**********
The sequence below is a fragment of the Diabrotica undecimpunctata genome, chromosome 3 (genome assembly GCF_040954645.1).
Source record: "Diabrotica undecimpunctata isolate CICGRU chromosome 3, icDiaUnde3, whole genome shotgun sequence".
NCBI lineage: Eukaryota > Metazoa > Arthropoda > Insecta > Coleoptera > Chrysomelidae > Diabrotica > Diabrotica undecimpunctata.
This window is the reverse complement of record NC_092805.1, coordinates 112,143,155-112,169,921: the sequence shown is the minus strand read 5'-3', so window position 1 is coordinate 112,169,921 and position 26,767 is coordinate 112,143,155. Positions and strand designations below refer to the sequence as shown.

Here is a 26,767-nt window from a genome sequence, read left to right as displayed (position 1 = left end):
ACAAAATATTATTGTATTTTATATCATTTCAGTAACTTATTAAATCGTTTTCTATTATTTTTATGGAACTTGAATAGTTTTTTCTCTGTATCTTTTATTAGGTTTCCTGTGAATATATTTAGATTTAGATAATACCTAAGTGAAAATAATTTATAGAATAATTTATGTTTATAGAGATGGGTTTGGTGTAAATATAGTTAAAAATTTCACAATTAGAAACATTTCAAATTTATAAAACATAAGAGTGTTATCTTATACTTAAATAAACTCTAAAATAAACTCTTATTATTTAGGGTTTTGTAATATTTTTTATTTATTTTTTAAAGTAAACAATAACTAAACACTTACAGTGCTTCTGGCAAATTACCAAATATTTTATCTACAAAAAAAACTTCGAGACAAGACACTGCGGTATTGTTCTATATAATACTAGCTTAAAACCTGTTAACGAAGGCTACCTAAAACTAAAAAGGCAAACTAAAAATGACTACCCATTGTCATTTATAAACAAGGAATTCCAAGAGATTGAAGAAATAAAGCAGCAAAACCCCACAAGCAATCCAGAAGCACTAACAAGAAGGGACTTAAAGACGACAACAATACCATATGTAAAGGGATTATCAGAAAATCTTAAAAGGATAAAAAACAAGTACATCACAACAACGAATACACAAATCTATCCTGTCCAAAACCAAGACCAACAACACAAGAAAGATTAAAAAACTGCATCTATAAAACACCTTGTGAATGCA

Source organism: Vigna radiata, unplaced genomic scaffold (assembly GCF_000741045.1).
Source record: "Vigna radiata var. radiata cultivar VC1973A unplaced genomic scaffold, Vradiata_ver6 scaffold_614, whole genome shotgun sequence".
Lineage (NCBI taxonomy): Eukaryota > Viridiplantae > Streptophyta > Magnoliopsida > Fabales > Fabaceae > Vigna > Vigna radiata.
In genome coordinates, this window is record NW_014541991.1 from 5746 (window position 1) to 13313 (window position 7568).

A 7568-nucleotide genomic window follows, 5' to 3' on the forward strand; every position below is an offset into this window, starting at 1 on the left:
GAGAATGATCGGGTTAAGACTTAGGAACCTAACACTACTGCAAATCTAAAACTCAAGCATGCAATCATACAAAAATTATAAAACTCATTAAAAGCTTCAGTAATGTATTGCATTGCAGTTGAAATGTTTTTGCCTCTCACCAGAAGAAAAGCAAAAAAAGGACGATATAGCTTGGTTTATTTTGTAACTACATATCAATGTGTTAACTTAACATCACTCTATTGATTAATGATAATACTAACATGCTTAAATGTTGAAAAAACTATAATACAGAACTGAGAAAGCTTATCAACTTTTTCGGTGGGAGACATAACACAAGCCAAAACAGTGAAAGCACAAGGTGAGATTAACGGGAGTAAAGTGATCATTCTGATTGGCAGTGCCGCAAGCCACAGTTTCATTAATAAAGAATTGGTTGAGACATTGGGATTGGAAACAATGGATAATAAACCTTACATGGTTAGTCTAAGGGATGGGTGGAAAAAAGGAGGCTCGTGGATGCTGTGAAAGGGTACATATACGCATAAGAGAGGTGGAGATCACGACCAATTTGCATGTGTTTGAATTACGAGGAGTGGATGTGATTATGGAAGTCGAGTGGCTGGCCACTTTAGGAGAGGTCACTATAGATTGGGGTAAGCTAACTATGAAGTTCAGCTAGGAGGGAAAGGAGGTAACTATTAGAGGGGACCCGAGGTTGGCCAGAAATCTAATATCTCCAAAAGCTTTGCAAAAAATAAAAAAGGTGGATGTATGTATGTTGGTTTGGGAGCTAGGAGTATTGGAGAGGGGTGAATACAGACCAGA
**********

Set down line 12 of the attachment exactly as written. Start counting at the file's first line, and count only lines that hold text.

GAGAATGATCGGGTTAAGACTTAGGAACCTAACACTACTGCAAATCTAAAACTCAAGCATGCAATCATACAAAAATTATAAAACTCATTAAAAGCTTCAGTAATGTATTGCATTGCAGTTGAAATGTTTTTGCCTCTCACCAGAAGAAAAGCAAAAAAAGGACGATATAGCTTGGTTTATTTTGTAACTACATATCAATGTGTTAACTTAACATCACTCTATTGATTAATGATAATACTAACATGCTTAAATGTTGAAAAAACTATAATACAGAACTGAGAAAGCTTATCAACTTTTTCGGTGGGAGACATAACACAAGCCAAAACAGTGAAAGCACAAGGTGAGATTAACGGGAGTAAAGTGATCATTCTGATTGGCAGTGCCGCAAGCCACAGTTTCATTAATAAAGAATTGGTTGAGACATTGGGATTGGAAACAATGGATAATAAACCTTACATGGTTAGTCTAAGGGATGGGTGGAAAAAAGGAGGCTCGTGGATGCTGTGAAAGGGTACATATACGCATAAGAGAGGTGGAGATCACGACCAATTTGCATGTGTTTGAATTACGAGGAGTGGATGTGATTATGGAAGTCGAGTGGCTGGCCACTTTAGGAGAGGTCACTATAGATTGGGGTAAGCTAACTATGAAGTTCAGCTAGGAGGGAAAGGAGGTAACTATTAGAGGGGACCCGAGGTTGGCCAGAAATCTAATATCTCCAAAAGCTTTGCAAAAAATAAAAAAGGTGGATGTATGTATGTTGGTTTGGGAGCTAGGAGTATTGGAGAGGGGTGAATACAGACCAGA